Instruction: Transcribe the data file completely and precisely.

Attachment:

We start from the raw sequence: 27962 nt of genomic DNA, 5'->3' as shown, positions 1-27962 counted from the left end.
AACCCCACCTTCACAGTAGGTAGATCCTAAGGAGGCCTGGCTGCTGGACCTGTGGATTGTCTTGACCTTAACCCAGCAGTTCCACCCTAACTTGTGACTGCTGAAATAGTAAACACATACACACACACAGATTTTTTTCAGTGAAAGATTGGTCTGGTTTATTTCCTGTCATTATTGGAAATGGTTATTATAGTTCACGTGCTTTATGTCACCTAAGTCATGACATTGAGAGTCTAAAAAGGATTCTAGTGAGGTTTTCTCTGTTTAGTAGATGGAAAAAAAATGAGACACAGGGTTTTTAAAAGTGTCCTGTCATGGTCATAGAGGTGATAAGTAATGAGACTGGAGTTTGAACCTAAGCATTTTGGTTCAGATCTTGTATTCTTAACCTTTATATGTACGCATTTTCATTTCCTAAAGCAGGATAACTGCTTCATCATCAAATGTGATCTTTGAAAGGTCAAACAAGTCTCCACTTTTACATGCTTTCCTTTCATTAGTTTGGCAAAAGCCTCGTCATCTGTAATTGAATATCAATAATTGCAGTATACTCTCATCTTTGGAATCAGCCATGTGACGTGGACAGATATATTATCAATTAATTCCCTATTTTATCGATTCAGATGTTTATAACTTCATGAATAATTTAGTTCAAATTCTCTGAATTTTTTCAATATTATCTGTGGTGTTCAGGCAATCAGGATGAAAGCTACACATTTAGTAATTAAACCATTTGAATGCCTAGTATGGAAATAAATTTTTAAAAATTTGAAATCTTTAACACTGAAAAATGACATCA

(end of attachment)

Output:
We start from the raw sequence: 27962 nt of genomic DNA, 5'->3' as shown, positions 1-27962 counted from the left end.
AACCCCACCTTCACAGTAGGTAGATCCTAAGGAGGCCTGGCTGCTGGACCTGTGGATTGTCTTGACCTTAACCCAGCAGTTCCACCCTAACTTGTGACTGCTGAAATAGTAAACACATACACACACACAGATTTTTTTCAGTGAAAGATTGGTCTGGTTTATTTCCTGTCATTATTGGAAATGGTTATTATAGTTCACGTGCTTTATGTCACCTAAGTCATGACATTGAGAGTCTAAAAAGGATTCTAGTGAGGTTTTCTCTGTTTAGTAGATGGAAAAAAAATGAGACACAGGGTTTTTAAAAGTGTCCTGTCATGGTCATAGAGGTGATAAGTAATGAGACTGGAGTTTGAACCTAAGCATTTTGGTTCAGATCTTGTATTCTTAACCTTTATATGTACGCATTTTCATTTCCTAAAGCAGGATAACTGCTTCATCATCAAATGTGATCTTTGAAAGGTCAAACAAGTCTCCACTTTTACATGCTTTCCTTTCATTAGTTTGGCAAAAGCCTCGTCATCTGTAATTGAATATCAATAATTGCAGTATACTCTCATCTTTGGAATCAGCCATGTGACGTGGACAGATATATTATCAATTAATTCCCTATTTTATCGATTCAGATGTTTATAACTTCATGAATAATTTAGTTCAAATTCTCTGAATTTTTTCAATATTATCTGTGGTGTTCAGGCAATCAGGATGAAAGCTACACATTTAGTAATTAAACCATTTGAATGCCTAGTATGGAAATAAATTTTTAAAAATTTGAAATCTTTAACACTGAAAAATGACATCA